A circular, renewable production cycle, new range of electric vehicles, CO2 reduction targets, and the Neue Klasse electric car platform are all in the works
BMW’s i Vision Circular concept, now on show at the Internationale Automobil-Ausstellung, or IAA, in Munich, isn’t an end product in itself, said Pieter Nota, a member of the board of management of BMW AG.
Nota, who oversees Customer, Brands, and Sales at BMW AG, explained that the i Vision Circular concept car is a compilation of ideas that will allow brands under the BMW umbrella to work towards all of their sustainability targets in the decade ahead.
He clarified that the i Vision Circular is also not a true preview of the brand’s upcoming Neue Klasse electrified platform due for completion in 2025 and which will underpin a whole new line of BMW electric vehicles moving forwards. The Neue Klasse name is actually a revival of a category that existed in the 1962 through to 1977, and were instrumental in establishing BMWs as credible sports sedans.
In a media roundtable teleconference held on the first day of the IAA, Nota explained this and also outlined a few key plans for the BMW group, including the target to have 50 percent of all BMW group cars sold, which includes Mini and Rolls-Royce, to be fully electric by 2031.
“The i Vision Circular concept car is a demonstration that technologically, it is now possible to build a vehicle that is composed almost completely of secondary and renewable raw materials. It is also almost 100 percent recyclable when it reaches the end of its useful life,” Nota explained.
An example of how renewability needs to be built into the product is with the steering wheel of the i Vision Circular. It is what Nota calls a ‘mono-material’ component. “It’s the little things that matter, and when you have the usual leather-wrapped steering wheels it causes headaches at the recycling plant because it’s incredibly hard to separate the materials for clean recycling,” he detailed.
“By building the steering wheel from just one material, there is no need for further processing, which can get very costly, when we recycle a car. For BMW, the challenge is also how to retain the premium feel in the product while making it as renewable as possible downstream.”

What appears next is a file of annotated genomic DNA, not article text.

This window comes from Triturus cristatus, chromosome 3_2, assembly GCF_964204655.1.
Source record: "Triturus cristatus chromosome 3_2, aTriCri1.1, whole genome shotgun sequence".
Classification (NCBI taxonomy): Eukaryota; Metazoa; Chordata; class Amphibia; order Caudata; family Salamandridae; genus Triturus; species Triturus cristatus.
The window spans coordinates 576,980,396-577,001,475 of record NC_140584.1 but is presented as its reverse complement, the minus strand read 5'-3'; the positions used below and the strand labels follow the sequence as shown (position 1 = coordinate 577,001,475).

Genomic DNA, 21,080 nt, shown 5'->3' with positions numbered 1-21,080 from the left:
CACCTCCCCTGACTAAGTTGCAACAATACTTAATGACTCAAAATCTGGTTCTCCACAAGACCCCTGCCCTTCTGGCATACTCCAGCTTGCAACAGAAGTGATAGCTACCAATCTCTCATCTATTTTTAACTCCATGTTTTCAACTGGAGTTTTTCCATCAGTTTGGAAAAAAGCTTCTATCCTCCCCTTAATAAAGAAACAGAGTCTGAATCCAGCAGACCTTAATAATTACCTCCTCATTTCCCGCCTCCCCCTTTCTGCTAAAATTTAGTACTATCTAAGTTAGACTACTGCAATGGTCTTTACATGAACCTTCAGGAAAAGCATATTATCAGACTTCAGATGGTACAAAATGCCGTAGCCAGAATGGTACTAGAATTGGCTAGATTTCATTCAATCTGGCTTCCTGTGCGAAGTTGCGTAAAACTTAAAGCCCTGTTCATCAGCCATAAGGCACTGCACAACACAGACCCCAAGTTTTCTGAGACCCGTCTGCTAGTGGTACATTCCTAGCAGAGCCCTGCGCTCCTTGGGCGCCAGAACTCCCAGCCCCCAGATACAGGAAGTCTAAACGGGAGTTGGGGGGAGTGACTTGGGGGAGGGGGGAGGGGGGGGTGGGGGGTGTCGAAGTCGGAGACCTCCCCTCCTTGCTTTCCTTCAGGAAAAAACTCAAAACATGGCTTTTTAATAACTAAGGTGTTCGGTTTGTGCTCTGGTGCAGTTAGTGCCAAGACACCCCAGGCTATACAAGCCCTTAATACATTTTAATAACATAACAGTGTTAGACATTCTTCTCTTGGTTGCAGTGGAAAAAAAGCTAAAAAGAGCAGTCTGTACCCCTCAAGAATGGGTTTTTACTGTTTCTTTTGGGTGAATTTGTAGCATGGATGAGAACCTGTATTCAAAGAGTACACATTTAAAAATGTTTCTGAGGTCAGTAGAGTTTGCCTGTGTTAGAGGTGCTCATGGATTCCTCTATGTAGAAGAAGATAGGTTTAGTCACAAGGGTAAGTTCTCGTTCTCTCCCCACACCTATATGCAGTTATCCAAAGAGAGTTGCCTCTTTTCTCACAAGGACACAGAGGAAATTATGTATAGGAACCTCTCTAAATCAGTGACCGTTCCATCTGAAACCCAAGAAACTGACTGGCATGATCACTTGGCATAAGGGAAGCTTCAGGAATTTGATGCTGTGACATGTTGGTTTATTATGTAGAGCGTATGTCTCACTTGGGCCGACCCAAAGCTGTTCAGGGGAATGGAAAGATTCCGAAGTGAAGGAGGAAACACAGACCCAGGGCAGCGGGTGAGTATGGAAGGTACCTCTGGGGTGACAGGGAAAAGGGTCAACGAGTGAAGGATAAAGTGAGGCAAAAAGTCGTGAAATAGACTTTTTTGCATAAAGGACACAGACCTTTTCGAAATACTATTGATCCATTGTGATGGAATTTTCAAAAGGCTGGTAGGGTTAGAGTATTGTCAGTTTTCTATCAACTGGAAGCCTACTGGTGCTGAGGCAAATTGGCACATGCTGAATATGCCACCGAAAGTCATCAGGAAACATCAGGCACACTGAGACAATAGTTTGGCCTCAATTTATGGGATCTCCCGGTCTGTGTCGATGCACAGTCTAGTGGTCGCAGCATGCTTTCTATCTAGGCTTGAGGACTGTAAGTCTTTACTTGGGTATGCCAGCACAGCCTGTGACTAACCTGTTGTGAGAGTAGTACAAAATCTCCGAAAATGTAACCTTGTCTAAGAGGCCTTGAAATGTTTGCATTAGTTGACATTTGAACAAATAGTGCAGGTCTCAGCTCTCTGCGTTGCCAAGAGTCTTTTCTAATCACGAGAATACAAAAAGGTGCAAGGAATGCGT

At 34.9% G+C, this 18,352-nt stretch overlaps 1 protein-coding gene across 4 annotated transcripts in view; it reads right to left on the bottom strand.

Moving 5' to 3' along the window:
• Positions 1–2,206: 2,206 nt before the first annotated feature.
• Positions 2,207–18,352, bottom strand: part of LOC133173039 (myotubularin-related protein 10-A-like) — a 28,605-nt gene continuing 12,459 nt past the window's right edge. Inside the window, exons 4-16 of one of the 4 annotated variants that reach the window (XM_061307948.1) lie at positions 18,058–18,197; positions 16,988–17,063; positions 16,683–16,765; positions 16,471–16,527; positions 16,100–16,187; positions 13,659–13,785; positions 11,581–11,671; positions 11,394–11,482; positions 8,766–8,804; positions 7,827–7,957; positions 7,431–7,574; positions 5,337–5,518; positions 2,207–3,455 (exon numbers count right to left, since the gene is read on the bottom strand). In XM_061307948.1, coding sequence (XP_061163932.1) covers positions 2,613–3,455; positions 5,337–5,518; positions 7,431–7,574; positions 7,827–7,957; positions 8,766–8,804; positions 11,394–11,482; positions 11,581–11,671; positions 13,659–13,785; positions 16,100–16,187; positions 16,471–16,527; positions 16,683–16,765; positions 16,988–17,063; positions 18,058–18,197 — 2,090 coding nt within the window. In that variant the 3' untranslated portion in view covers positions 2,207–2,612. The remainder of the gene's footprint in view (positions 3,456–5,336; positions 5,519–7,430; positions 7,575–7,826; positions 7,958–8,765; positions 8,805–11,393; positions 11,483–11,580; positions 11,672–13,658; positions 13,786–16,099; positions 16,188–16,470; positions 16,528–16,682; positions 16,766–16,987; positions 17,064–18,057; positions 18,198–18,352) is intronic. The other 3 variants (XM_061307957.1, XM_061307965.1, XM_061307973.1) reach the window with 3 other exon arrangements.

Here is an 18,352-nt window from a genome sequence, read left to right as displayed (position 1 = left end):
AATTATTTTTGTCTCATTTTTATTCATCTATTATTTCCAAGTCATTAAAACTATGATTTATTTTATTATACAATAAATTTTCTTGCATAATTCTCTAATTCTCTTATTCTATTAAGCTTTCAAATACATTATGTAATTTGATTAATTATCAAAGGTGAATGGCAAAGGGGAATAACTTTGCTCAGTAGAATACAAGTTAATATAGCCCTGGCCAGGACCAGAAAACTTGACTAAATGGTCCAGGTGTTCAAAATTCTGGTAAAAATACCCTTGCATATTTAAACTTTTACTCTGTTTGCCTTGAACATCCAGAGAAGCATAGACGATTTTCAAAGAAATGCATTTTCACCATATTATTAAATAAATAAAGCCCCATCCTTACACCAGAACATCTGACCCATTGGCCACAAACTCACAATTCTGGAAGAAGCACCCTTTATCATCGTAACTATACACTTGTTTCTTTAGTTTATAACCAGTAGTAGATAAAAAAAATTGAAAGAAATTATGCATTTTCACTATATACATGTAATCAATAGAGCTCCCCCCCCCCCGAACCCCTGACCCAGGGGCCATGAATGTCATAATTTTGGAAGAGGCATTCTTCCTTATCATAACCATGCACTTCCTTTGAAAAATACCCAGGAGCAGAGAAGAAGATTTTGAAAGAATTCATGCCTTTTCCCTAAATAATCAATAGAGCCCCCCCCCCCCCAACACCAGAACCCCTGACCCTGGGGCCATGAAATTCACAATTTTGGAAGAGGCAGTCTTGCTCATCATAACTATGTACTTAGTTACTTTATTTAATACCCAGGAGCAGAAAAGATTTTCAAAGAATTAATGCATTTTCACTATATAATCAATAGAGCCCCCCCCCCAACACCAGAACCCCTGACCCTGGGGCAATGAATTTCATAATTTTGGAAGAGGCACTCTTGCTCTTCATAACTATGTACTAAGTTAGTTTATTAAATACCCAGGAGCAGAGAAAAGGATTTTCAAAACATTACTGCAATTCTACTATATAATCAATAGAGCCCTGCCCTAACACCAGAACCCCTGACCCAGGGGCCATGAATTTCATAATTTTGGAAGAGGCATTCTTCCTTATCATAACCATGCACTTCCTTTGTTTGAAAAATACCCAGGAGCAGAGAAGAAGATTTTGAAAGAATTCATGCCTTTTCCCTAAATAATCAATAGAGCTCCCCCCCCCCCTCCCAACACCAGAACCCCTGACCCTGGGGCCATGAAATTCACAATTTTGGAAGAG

Currently, BMW Group cars comprise around 30 percent secondary materials in their construction, and this is set to rise up to 50 percent by 2030. It has boldly laid out its targets for the decade ahead: a 40 percent reduction in CO2 production across the entire build cycle of its cars, with the cars themselves having their combined CO2 emissions cut by 80 percent. That will happen alongside the goal to shift 10 million new cars over the next 10 years, with 50 percent being electric vehicles.
The upcoming BMW i4, the brand’s first all-electric sedan, is also a precursor of a whole new range of i Series cars that are to come. While BMW’s arch-rival Mercedes-Benz may seem to have gotten a head start with news of the EQA, EQE and EQB electric cars all on the way, it was revealed that BMW already has the roadmap for its electric fleet over the next decade. It was confirmed that there will be an electric variant for almost every BMW model available, and that they will be defined by the ‘i’ model name. The upcoming electric 7 Series arriving in 2022 for example, will be the i7, followed by the i5 electric sedan in 2023.
Meanwhile there’s also the BMW iX, the brand’s tech showcase vehicle and set for launch sometime next year.
BMW is not ready to give up on internal combustion engines yet though, as it was acknowledged that there are many parts of the world that would not have the battery-charging infrastructure in place for some time to come.
Interestingly, Nota mentions that hydrogen fueled cars are likely to become relevant worldwide by around 2025, when the technology is more developed. The claim is that quicker refueling and efficiency at powering larger vehicles will make hydrogen power advantageous for goods transport trucks.
BMW has revealed that it has a hydrogen fuel-cell X5 used for developmental tests, but it has yet to reveal long-term plans for hydrogen fuel-cell powered cars. The Hyundai Group in South Korea meanwhile, has just announced its plans for hydrogen powered commercial vehicles.
While plug-in hybrid vehicles have a limited following in Singapore, they continue to do well for BMW in larger countries. According to official reports, 11 percent of BMW’s total sales volume were either electric or plug-in hybrid in the first half of 2021. “We found that plug-in hybrids have found a following with people that use electric power for the commutes to and from work, then when they travel further during weekends, they switch over to using the petrol engine in the car,” Nota revealed.
The company aims to sell one million hybrid vehicles worldwide by the end of 2021. As of now, it’s already passed the 800,000 mark.
Further revelations include a confirmation that by 2030, Mini will become a fully electric brand. The plan was first mentioned in early 2021, and now confirmed. It’s still a decade away now, but this does mean that within two generations the rip-roaring John Cooper Works Minis with their turbo four-pots are going to roll into the history books.